How to pass data between iOS 9 views in Swift 2.0
Hey everyone! I’m DJ Spiess and in this video we’re going to talk about how to send data between view controllers using Swift 2.0. The code in this video uses Swift 2.0 on iOS 9. It may or may not work on other versions. Swift is a moving target, but hopefully with Swift 2.0, the dust is starting to settle.
What we’re going to do for this app is to have the user select a color on a second screen. On the main screen we’ll display the color the user selected. On the secondary screen the user can select between red, green, or blue. We’ll also let the user know what color was selected before.
The data passed from the first screen to the second screen is what color was previously selected. We’ll pass that data directly. The data passed from the second screen to the first screen is the color the user selected. We’ll pass it back using delegation. It’s a simple app, but the app we’re creating demonstrates how data is moved in both directions.
Here’s what we have. We start with two view controllers in our storyboard, both embedded in a navigation controller. The source code for this app is available on GitHub if you want to follow along. On the start view we have a subview that’s displaying the color using the background color property. That’s the currently selected color. And we have a button that takes us to the DestinationView. The DestinationView has three buttons, one for three selectable colors. We also have a label to display what color was selected before.
We’ll segue from the StartViewController when the user presses the button. prepareForSegue is the method called before we transition to the next view. We’ll control click to add a segue from the button to the destination view. We’ll just use Show as the segue type, and name the identifier as “pickColorSegue”. That gets us to the destination view. The DestinationView needs to display what was selected before, so we need to add code to pass the value of the previously selected color.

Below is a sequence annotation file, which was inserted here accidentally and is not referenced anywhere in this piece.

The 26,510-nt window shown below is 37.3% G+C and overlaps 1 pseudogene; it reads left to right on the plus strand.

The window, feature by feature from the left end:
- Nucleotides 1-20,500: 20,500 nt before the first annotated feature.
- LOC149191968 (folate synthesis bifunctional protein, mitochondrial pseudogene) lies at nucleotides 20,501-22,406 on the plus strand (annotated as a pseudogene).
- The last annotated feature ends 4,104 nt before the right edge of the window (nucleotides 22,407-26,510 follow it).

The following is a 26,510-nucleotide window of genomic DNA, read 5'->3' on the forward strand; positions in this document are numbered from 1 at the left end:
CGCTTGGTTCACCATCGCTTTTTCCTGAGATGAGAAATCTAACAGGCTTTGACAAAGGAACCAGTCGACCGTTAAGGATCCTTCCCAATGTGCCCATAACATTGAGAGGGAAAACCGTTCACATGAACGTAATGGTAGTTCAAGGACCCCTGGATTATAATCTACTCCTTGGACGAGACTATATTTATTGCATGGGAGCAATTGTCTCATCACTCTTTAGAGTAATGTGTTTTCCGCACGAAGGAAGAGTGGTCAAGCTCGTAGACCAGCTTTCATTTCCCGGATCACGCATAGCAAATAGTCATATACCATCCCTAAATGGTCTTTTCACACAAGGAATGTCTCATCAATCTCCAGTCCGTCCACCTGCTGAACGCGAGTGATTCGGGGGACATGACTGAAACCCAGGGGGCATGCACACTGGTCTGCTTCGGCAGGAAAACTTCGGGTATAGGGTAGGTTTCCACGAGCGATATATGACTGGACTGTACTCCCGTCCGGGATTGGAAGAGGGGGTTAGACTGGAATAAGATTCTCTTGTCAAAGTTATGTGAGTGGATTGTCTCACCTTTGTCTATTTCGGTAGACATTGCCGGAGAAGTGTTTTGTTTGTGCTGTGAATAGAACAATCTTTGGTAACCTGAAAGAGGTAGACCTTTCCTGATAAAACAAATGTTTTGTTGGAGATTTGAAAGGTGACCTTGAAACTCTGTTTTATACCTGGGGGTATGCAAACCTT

To pass information to the DestinationView, we call prepareForSegue. This method allows us to pass information from the current view to the next. The segue object holds a reference to the view we are segue-ing to. The property is destinationViewController.
It would be nice if we could set the label value directly, but the label outlet is not hooked up when we call prepareForSegue. We need to add a property on the DestinationView to hold the value until we can update the label text. We’ll then use that value in the viewDidLoad method on the DestinationViewController to set the label.
*That’s pretty easy. It gets a bit trickier to send data back. To return data from a modal dialog, or if you’re popping views like we need to with a NavigationController, we need to use the delegate pattern
The basics of the delegate pattern is we call another object to perform the action we need. We delegate the action, and the class we delegate to performs the action. In our case, instead of the DestinationView setting values on the the StartViewController, we’ll delegate that action to the delegate class. The reason we do it this way is because the DestinationView should have no knowledge of the StartView. This way we could use the DestinationView in other places in our application. If that wasn’t clear, let me know in the comments below.